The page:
We don’t doubt the sincerity of the Manhattan jurors, but many voters will digest all of this and conclude that, while Mr. Trump may be a cad, this conviction isn’t disqualifying for a second term in the White House. Judge Juan Merchan tolerated Mr. Bragg’s legal creativity in ways that an appeals court might not. What if Mr. Trump loses the election and then is vindicated on appeal? If Democrats think that too many Republicans today complain about stolen elections, imagine how many more might next year.

The conviction sets a precedent of using legal cases, no matter how sketchy, to try to knock out political opponents, including former Presidents. Mr. Trump has already vowed to return the favor. If Democrats felt like cheering Thursday when the guilty verdict was read, they should think again. Mr. Bragg might have opened a new destabilizing era of American politics, and no one can say how it will end.

New York's Wall Street Journal explains Trump's conviction and consequences

You won't be laughing for long Joe.


Can Donald Trump still run for President? The hush-money verdict explained


  • 10:45AM MAY 31, 2024

The hush-money case against Donald Trump is heading into more uncharted territory after a 12-person jury found him guilty of 34 charges of falsifying business records. The first former president to face a criminal trial is now the first to be convicted of a felony. The big questions now are Trump’s potential sentence and whether he can overturn the verdict on appeal. Here’s a look at the potential path ahead.

Could Trump go to jail? What other punishments are possible?

It is possible, though perhaps not likely, that Trump could be sentenced to time behind bars. The felony counts carry a sentence of up to four years in prison, and Justice Juan Merchan, the judge presiding over the trial, has broad discretion to impose a harsher punishment.

But there are factors favoring no jail time. Trump is a 77-year-old first-time offender convicted of a low-level, nonviolent crime. The practicalities and precedent of locking up a former president also might give the judge pause. Merchan can make Trump pay a fine or condition his freedom on Trump staying out of criminal trouble. Even if he’s sentenced to incarceration, Trump can ask the judge or an appellate court for bail pending appeal to keep him out of custody while he challenges his conviction. If Trump is elected president, he almost certainly would stay out of custody while in office, to prevent interference with his official duties.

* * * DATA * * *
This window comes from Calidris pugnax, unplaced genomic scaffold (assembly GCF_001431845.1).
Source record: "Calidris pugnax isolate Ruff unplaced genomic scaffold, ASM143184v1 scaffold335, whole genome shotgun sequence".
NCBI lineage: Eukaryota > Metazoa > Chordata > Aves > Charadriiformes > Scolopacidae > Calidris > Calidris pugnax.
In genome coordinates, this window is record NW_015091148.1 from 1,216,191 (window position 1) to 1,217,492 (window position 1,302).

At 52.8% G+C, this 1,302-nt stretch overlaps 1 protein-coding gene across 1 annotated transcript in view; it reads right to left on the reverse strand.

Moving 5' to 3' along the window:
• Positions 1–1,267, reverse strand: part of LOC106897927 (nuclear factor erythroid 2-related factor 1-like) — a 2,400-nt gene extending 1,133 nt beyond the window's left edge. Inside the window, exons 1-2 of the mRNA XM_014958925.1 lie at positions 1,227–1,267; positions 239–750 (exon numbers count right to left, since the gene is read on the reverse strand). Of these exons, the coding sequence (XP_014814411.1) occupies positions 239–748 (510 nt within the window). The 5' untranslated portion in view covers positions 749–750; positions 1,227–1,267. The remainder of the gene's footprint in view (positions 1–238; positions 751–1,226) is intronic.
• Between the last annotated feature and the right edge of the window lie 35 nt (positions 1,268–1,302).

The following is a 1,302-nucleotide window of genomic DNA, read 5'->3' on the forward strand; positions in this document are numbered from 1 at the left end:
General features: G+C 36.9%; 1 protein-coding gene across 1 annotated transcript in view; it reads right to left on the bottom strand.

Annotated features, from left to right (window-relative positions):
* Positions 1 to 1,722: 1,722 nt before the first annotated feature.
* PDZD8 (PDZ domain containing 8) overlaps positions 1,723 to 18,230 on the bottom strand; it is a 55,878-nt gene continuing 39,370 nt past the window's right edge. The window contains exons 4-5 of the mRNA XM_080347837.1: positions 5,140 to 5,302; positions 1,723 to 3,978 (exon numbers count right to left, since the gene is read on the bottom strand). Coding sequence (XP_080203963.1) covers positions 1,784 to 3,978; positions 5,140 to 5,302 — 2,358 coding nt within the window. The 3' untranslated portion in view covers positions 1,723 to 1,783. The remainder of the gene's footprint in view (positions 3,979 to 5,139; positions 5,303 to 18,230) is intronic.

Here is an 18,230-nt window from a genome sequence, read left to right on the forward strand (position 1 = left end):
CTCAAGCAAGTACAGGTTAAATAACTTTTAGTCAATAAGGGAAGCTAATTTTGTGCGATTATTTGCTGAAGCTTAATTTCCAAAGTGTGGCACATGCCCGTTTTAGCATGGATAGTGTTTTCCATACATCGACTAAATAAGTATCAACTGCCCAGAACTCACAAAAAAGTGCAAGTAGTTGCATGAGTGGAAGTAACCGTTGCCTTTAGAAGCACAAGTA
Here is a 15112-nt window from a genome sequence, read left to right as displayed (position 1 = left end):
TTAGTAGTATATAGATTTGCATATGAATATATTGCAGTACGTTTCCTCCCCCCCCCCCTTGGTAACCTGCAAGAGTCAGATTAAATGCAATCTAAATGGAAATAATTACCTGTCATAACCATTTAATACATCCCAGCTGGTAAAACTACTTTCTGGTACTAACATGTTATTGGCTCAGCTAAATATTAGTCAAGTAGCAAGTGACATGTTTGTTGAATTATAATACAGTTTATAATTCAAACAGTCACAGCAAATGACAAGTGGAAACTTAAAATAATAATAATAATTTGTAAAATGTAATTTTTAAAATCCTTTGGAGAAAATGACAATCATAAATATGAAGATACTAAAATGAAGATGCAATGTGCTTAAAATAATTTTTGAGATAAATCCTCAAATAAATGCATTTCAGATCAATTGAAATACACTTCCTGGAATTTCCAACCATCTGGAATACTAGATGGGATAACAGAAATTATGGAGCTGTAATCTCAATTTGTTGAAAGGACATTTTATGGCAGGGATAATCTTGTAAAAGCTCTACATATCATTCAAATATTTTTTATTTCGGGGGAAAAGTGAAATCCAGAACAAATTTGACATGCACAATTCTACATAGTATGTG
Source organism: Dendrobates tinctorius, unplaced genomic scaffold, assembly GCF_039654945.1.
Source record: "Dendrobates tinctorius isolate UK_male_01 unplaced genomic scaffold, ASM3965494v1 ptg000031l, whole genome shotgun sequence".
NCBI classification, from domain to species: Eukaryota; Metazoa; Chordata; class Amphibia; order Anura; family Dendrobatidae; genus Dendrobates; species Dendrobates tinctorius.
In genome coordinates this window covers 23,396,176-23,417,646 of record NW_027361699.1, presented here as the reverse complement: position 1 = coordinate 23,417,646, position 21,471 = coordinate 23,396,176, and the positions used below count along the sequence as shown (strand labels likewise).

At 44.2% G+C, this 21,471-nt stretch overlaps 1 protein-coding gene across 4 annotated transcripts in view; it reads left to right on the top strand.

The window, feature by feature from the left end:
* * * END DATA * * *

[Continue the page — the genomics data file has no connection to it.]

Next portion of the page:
When will he be sentenced?

The judge set a sentencing hearing for July 11, just days ahead of the Republican National Convention. In the meantime, probation officers must complete an advisory presentencing report and submit it to the judge before the hearing. Trump will also get the chance to gather character letters from friends, family members and colleagues to guide the judge’s determination.

Can Trump still run for president with a felony conviction?

Yes. Nothing in the U.S. Constitution bars a felon from running or becoming president. There could be political consequences for Trump, but the conviction isn’t disqualifying.

Can Trump appeal? How would that process work?

Trump is almost certain to appeal the verdict to a state appeals court in Manhattan. Criminal defense lawyers say Trump has several potential arguments for overturning his conviction, though none are guaranteed to succeed.

He could argue that he was improperly prosecuted in state court and that Merchan lacked jurisdiction over the case. Trump could also claim that the prosecution’s case was so vague on the specific allegations against him that he couldn’t adequately prepare a defense.

Trump’s legal team might also point to porn actress Stormy Daniels’s testimony as grounds to throw out the verdict, based on the argument that some of the details she offered about her alleged sexual encounter with Trump in 2006 were unnecessary and colored jurors’ view of Trump unfairly.

How long could the appeals process take?

The appeal could take more than a year to resolve and potentially draw in a higher state court or even the U.S. Supreme Court. If Trump manages to persuade an appeals court to throw out the verdict, that will likely happen after the presidential election is decided.

What other trials could Trump face?

Trump is also contending with three other criminal cases—two federal ones and a prosecution in Georgia—dealing with claims of election subversion and his handling of classified documents after leaving the White House. A pending Supreme Court case over presidential immunity and an ethics controversy surrounding the local prosecutor in Georgia have slowed down some of the proceedings, none of which may go to trial before the November vote.

Could Trump pardon himself?

A president can pardon federal offenses—arguably even ones he committed. But that pardon power doesn’t apply to state convictions. So even if he reclaims the White House, Trump couldn’t just erase his New York conviction with a stroke of a pen. The governor of New York could grant Trump a pardon, but that is an unlikely scenario in the Democratic-led blue state.


The Wall Street Journal

Pirate Pete's kiss of death for the US Democrats on their 3rd world Trump convictions.

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NSW Labor Minns Government fixes 300 houses in 9 months and brags about it

That's 277 in 9 months, with another AMAZING 13 to get painted over the next month.

That'll fix the immigration disaster!!!!!!!!

Chris Minns
That's 277 previously uninhabitable properties back in circulation and a roof over the heads of more than 700 people.
And we're on track to fix a further 13 by the end of June.